My husband and I are professional leavers now.
At 1:00am, snuggling our way to sleep, the fire alarm shatters our coziness. We look at one another, and he says, “Really?” Jaded and unnerved, I roll out of bed and begin to gather our things. Laptop, hard drive, keys, wallet, cell phone, box of special papers like passports and American money (just in case we need to go on the lam). I make sure that this time, I’ve got a warm coat and good shoes. We open all the windows so that smoke can escape, and walk reluctantly out into the hallway, expecting chaos.
Apparently, most of the other tenants are still asleep or firmly ensconced in apathy. We waltz down the stairs and end up on the street with a dozen others, all asking each other about the absence of smoke.
Turns out, as the firemen roll up and take the elevator (!), that it’s a malfunction in the system, and the only thing escaping the building is water from the sprinklers.
So now I sit with the kettle boiling, my poor husband back in bed armed with earplugs, as that damn fire alarm clangs away the wee hours of this suddenly very long night.
As the bored and antagonistic lady from the mighty Voltech alarm company on the phone reminded me, tenants have no power, and must wait for the property management company (whose offices are currently closed) to come with the keys.
Apparently, nobody in the building has the right keys. And while one young fireman grips his axe in anticipation, the boss lets us know in no uncertain terms that they are not going to break private property for a mere violation (outdated keys). You see, modern keys are universal, and a copy is held by the fire department so that they can turn anything and everything off. But here on Wall Street, like most of the apartment fixtures, the cars and the hallway carpet, the alarm system is pure, vexing vintage.
The fireman saddle up and drive off into the night, leaving us standing on the sidewalk in various states of undress. We decide among ourselves that outside is no less noisy than inside, where at least we can feel at home instead of kicking the curb.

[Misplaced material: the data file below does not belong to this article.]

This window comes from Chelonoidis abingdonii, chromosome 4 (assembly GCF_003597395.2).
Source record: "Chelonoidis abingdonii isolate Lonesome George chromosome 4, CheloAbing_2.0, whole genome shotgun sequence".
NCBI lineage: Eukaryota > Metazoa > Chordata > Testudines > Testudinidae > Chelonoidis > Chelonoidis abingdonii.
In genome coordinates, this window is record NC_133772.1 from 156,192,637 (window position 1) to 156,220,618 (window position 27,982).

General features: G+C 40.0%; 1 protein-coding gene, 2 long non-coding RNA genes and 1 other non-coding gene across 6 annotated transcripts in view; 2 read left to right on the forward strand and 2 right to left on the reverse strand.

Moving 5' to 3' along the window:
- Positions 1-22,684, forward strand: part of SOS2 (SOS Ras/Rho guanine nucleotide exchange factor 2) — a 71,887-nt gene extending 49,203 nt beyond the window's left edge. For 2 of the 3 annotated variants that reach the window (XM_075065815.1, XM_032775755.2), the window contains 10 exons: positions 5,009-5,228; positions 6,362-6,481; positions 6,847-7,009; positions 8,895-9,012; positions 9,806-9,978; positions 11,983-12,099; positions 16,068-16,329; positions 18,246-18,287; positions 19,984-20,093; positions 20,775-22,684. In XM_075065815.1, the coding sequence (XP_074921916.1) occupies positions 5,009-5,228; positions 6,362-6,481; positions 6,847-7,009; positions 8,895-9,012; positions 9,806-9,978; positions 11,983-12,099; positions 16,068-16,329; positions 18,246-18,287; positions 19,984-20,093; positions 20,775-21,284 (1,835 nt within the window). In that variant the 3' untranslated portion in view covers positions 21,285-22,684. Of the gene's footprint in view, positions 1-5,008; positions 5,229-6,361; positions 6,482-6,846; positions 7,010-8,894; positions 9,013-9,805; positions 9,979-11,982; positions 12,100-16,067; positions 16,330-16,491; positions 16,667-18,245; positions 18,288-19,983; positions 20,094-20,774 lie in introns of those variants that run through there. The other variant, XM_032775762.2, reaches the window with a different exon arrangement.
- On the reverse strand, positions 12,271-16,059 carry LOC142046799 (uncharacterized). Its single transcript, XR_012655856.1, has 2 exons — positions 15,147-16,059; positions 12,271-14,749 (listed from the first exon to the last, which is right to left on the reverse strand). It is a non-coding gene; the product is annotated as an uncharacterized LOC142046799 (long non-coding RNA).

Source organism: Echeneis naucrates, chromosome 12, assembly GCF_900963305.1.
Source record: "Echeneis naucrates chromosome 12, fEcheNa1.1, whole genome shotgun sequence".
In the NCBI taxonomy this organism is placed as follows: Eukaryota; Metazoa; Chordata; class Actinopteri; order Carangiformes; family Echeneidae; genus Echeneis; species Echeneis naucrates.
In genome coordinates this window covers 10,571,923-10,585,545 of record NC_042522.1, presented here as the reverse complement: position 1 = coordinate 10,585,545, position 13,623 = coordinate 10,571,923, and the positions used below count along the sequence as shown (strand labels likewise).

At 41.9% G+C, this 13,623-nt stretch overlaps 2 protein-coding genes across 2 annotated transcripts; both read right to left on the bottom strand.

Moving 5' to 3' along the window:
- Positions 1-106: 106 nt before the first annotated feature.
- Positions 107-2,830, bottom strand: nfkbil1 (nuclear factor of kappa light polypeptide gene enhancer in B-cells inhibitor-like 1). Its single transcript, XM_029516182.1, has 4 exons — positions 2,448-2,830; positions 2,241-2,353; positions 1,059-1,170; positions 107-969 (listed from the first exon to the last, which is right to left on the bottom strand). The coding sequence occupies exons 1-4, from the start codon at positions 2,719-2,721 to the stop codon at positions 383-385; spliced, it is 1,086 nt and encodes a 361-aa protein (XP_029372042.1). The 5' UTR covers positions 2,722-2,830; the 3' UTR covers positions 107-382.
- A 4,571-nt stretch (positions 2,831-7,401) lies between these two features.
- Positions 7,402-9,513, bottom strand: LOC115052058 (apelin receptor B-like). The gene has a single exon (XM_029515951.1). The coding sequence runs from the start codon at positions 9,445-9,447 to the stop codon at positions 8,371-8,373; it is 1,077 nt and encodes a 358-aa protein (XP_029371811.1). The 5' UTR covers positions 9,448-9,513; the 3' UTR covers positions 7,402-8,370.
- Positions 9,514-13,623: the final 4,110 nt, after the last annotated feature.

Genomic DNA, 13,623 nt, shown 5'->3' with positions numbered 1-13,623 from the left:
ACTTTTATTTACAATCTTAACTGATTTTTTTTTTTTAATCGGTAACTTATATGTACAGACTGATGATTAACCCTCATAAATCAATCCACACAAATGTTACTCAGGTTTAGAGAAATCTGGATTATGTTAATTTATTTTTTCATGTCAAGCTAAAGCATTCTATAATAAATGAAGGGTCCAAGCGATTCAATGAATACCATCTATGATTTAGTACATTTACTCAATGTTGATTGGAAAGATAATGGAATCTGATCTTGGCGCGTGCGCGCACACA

So here I sit, at 2:13am on a Tuesday morning, philosophizing.
How does one sleep with a fire alarm and not feel stressed and out of sorts? How does one ignore those finely honed instincts that whisper, run, run and breathe, breathe and nonchalantly lay down to sleep with the infernal noise that usually accompanies an inferno on one’s doorstep?
I’ve been asking the same kind of questions in my personal life as well. Dealing with emotions, reactions and ways of relating that have been finely honed over the years, but are actually serious malfunctions of the heart. My most difficult challenge has not been learning or earning a trade, a degree, a skill or a licence.
No, it’s unlearning that has nearly undone me over the past few months, whispering run, run and escape, escape from the hard work of healthy relationships and habits.
I’ve been struggling – because the man with the key has gone, and I’m left with an entirely alien way of seeing the world and the people in it that I must learn, all the while letting go of what made me safe and comfortable. I don’t have the same cues anymore, I can’t trust the alarm bells buzzing in my head every time I step into an old situation with a newly minted boundary, and I’m often overwhelmed by nostalgia and a yearning for things that I can no longer go back to.
But like hope of sweet quiet that will eventually settle over us exhausted apartment dwellers once that damn alarm is shut off, I have been experiencing some small, sweet measures of quiet in my heart that could only come from letting go and choosing something different than my old, familiar emotional landscapes.
Now all I have to do is make it through this night, and fight the urge to run out the door. Freedom, and safety, are right here in this little apartment. Like any new neighbourhood, it just takes a little getting used to.